The summit also included input from experts and people who have studied the question, such as Advocate Tembeka Ngcukaitobi, who has written a book on the subject. This is perhaps a demonstration of Ramaphosa’s promise that “there will be no smash and grab” approach to the question. Rather, it appears that there is going to be a deliberate and thoughtful process. But his problem may be that the process also has to be seen to be moving along, so as to allay the fears of voters who may believe he doesn’t want to actually change anything.
While Ramaphosa’s speech set the tone for the event, the normally diplomatic former President Kgalema Motlanthe is clearly furious at some of the problems that he sees. City Press reported that he said government must not be held hostage by traditional leaders who act as “village tinpot dictators” and try to control land that is not theirs.
Over the last few years, Motlanthe chaired the High Level Panel that examined the country’s policies that was highly critical of the Ingonyama Trust. He repeated some of that criticism at the summit, saying that “people in the villages who have lived there for generations now have to pay the Ingonyama Trust board more than a R1,000 and it escalates annually by 10%”.
Motlanthe mentioned particular examples of where and how this had happened. In so many ways, this gets to one of the problems at the heart of meaningful land reform. Traditional leaders currently have much of their power through their control of communal land. King Goodwill Zwelithini, the only trustee of the Ingonyama Trust, for example, has already appeared to threaten violence over this issue. While he may have more power than other traditional leaders, he will not be the only such person to fight to retain what he currently has.
If one were to analyse what you could call the “vested interests” in our society, those who benefit from the current situation to the detriment of others, you could simply start with those who control the land. It is obvious that they have and control capital. But the range of vested interests is huge. It goes all the way from your wealthy, generally white land-owners through to people who own properties with bonds in cities (who in themselves go from Sandhurst to Protea Glen) and then to the traditional leaders such as Zwelithini. While they may be very different constituencies, any kind of quick change to land ownership patterns now could unite them into a strange coalition. This coalition would have huge resources with which to oppose land reform moves. These groups need to be made to understand it is in their interest to allow change to happen – which is going to be an excruciatingly complex process.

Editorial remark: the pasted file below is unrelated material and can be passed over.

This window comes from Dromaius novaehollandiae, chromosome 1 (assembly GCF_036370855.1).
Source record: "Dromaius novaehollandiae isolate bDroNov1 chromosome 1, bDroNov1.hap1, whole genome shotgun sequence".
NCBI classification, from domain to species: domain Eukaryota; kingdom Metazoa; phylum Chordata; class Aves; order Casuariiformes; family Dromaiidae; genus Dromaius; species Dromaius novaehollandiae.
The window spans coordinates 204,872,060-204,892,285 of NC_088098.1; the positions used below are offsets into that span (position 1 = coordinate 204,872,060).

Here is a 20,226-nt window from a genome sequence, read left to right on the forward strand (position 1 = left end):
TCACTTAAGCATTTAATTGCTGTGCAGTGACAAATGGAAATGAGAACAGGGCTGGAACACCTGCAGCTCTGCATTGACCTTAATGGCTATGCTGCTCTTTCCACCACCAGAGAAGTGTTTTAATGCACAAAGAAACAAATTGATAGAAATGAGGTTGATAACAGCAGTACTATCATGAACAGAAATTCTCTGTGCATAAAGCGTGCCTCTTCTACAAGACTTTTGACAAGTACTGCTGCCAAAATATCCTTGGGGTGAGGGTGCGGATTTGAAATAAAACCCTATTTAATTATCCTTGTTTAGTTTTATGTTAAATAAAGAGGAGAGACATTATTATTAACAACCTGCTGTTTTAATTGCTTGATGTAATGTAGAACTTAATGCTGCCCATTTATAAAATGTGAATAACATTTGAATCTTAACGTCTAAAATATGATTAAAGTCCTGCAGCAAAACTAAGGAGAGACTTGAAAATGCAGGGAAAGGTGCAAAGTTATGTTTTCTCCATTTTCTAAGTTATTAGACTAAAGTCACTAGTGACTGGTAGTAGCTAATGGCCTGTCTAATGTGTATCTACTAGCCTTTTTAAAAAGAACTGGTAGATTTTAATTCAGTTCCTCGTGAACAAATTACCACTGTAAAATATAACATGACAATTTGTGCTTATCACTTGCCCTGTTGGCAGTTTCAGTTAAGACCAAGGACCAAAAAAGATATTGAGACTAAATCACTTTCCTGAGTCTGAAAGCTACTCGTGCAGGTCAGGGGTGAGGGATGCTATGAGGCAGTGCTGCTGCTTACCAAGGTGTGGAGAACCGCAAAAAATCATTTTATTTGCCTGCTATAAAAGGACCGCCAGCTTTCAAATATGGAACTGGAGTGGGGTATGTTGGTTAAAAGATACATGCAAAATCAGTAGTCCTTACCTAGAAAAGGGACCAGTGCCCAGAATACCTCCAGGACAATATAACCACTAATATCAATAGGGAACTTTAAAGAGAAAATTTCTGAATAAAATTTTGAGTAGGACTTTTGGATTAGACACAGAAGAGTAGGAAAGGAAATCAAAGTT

However, one thing that has now happened that is difficult to argue against is that Ramaphosa has now taken over this process. He is now in the driving seat and able to exert some form of control over the debate, which is to his own advantage. It is another demonstration of how important the Presidency can be – the people will now look towards Ramaphosa for the next move.
As a result, some of our politics could be upended. The EFF in particular has been left vulnerable, considering that it made state ownership of land a commanding part of its policy platform. Most voters will probably prefer to pursue a path that may see them own title to their own land, even though it could take some time.
While there is still an incredible amount of road to travel on this issue, the fact that Ramaphosa and the ANC have taken the land question into its hands like this suggests that the chances of meaningful reform are now probably higher now than they ever have been. If the party is able to get important parts of society behind it, it may be that the process does become orderly and has significant outcomes. It is unlikely to be finalised any time soon however. DM